What Did Romanticism Come Out Of? Out of the Need for Freedom…
23 March 2017, 7:00 pm
Was Beethoven both a Classic and the first Romantic (as the 19th-century wanted to see him)? Was Brahms his heir and the last of the Classics? Periodisation in music history (and more generally – in all art) has always been the matter of convention, developed from the perspective of the generations that followed. Commentators often spoke of predecessors and of forms foreshadowing the given period, as well as its later echoes and retrospective music. This project juxtaposes music compositions which, though chronologically outside the Romantic era, already anticipated the free and subjective, Romantic type of expression – with works which, while representing high Romanticism, made use of old classical forms, and filled them with completely new content.
This single-composer programme, dedicated to the music of Johannes Brahms on the occasion of the approaching 120th anniversary of his death, features three symphonic masterpieces by the Hamburg-born master, who worked most of his life in Vienna. The Tragic Overture (Tragische Ouvertüre) was written in the summer of 1880 along with the serene Academic Festival Overture (Akademische Festouvertüre). It was characteristic of Brahms to combine works of contrasted mood into complementary pairs. Though Brahms’s contemporaries saw in the Tragic Overture for instance a prelude to Goethe’s Faust, the composition has in fact no literary programme. In an impressive fashion, it musically evokes moods of high drama and agitation, enhanced by the largest orchestral forces ever used by this composer.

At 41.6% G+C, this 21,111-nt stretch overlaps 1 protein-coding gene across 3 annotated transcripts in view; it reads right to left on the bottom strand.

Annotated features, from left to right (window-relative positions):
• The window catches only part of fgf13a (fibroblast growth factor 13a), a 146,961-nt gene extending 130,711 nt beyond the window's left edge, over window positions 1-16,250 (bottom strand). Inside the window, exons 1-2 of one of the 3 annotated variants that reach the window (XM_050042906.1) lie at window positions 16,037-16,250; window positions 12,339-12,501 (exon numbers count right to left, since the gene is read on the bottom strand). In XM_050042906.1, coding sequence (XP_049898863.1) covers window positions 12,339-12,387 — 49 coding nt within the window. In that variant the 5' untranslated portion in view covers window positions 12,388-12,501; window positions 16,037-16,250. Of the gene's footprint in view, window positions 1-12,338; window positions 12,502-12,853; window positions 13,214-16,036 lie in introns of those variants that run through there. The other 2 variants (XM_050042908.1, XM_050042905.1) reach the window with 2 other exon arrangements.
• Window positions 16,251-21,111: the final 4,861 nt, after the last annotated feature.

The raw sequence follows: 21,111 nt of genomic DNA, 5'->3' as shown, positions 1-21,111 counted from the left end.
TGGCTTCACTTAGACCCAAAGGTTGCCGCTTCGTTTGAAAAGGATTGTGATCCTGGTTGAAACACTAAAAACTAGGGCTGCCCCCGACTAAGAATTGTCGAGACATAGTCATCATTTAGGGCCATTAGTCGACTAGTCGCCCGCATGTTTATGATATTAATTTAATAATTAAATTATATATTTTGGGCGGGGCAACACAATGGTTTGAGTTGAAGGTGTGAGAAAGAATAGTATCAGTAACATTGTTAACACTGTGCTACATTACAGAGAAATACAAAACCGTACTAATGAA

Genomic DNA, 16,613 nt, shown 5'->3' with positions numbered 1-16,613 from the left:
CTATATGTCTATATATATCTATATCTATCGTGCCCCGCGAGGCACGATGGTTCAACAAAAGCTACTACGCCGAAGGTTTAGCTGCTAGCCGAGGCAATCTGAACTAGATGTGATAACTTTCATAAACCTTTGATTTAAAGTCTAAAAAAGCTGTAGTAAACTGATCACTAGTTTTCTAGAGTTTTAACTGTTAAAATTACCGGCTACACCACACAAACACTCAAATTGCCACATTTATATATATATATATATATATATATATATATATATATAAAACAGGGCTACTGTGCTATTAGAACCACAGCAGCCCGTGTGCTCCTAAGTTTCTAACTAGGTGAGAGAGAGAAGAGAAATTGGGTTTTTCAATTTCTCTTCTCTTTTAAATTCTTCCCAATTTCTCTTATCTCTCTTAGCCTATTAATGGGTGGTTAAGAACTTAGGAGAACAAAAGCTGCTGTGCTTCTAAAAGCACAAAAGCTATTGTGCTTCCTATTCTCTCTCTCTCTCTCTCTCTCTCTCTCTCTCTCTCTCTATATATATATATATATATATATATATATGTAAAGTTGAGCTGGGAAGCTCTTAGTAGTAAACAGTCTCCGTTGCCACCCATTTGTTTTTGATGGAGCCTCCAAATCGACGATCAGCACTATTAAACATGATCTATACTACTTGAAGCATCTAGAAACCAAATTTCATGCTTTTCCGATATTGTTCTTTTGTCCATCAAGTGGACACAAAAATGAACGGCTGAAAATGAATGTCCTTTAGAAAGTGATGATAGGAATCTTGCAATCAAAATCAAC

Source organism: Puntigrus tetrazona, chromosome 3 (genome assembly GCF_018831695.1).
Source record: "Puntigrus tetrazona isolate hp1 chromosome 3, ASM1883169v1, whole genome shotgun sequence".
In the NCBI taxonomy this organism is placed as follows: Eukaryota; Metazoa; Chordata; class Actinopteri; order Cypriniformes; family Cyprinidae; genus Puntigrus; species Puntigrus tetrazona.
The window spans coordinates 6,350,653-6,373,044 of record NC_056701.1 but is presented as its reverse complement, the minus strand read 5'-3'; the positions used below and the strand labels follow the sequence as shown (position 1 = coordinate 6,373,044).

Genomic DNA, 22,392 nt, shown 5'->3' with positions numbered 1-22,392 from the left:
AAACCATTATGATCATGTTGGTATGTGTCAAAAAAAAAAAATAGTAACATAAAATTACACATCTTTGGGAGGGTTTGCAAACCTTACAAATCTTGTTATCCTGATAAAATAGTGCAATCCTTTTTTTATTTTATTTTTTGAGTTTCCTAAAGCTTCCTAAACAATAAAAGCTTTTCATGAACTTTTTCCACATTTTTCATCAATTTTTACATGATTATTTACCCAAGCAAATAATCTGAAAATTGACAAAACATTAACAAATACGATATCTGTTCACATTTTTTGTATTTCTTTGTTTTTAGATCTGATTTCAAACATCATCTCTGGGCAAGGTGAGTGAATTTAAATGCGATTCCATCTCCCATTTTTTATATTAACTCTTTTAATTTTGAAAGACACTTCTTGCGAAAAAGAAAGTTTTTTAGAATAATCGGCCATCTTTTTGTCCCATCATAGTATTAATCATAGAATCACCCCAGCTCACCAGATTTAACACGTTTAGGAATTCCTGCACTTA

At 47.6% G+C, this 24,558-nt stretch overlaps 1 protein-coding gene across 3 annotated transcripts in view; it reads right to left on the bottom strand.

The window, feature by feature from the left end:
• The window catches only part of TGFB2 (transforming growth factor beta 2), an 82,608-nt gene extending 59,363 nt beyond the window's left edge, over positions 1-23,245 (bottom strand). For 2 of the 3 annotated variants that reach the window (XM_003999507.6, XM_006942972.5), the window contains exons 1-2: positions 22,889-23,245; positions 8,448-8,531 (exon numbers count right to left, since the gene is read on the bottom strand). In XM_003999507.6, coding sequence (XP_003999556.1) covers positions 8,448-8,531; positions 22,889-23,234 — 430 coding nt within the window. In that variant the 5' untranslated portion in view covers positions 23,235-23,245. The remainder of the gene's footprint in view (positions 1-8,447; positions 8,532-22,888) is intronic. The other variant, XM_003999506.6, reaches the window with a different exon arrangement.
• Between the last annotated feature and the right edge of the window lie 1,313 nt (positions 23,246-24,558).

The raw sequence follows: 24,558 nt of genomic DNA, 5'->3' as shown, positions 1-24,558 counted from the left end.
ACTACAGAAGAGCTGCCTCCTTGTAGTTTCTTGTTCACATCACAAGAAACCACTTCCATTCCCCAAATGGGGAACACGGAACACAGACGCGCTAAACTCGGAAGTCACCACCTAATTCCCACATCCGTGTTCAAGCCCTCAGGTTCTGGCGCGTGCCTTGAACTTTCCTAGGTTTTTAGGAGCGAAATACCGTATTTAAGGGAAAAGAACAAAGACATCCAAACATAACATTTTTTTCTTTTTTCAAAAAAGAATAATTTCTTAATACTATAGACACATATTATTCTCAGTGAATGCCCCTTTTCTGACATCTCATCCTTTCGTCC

The landmark Violin Concerto, written two years earlier, was critically interpreted by Brahms’s contemporaries as “a symphony with a solo violin”. This is why some soloists, including such violin greats as Wieniawski and Sarasate, refused to perform this piece, calling it “a concerto against the violin”. However, the immense innovative and inventive value of this extremely difficult composition was soon properly appreciated, and in the 20th (and 21st) centuries it has become the greatest violinists’ favourite.
Brahms late, nostalgic and elegiac Symphony No. 4 (1884) abounds in emotions – both intimate and extraverted, but always deeply moving and fascinating. Particularly its finale, employing the untypical form of a passacaglia (variations based on a repetitive harmonic bass pattern), makes a tremendous impression. This movement draws on the final section of the cantata Nach dir, Herr, verlanget mich (BWV 150) by J.S. Bach. Brahms was not only Bach’s great admirer, but also an editor of the Leipzig cantor’s works.
Shunske Sato – violin
Polish Orchestra Sinfonia Iuventus
Alexis Kossenko – conductor
Johannes Brahms – The Tragic Overture Op. 81
Johannes Brahms – Violin Concerto in D major Op. 77
Johannes Brahms – Symphony No. 4 in E minor Op. 98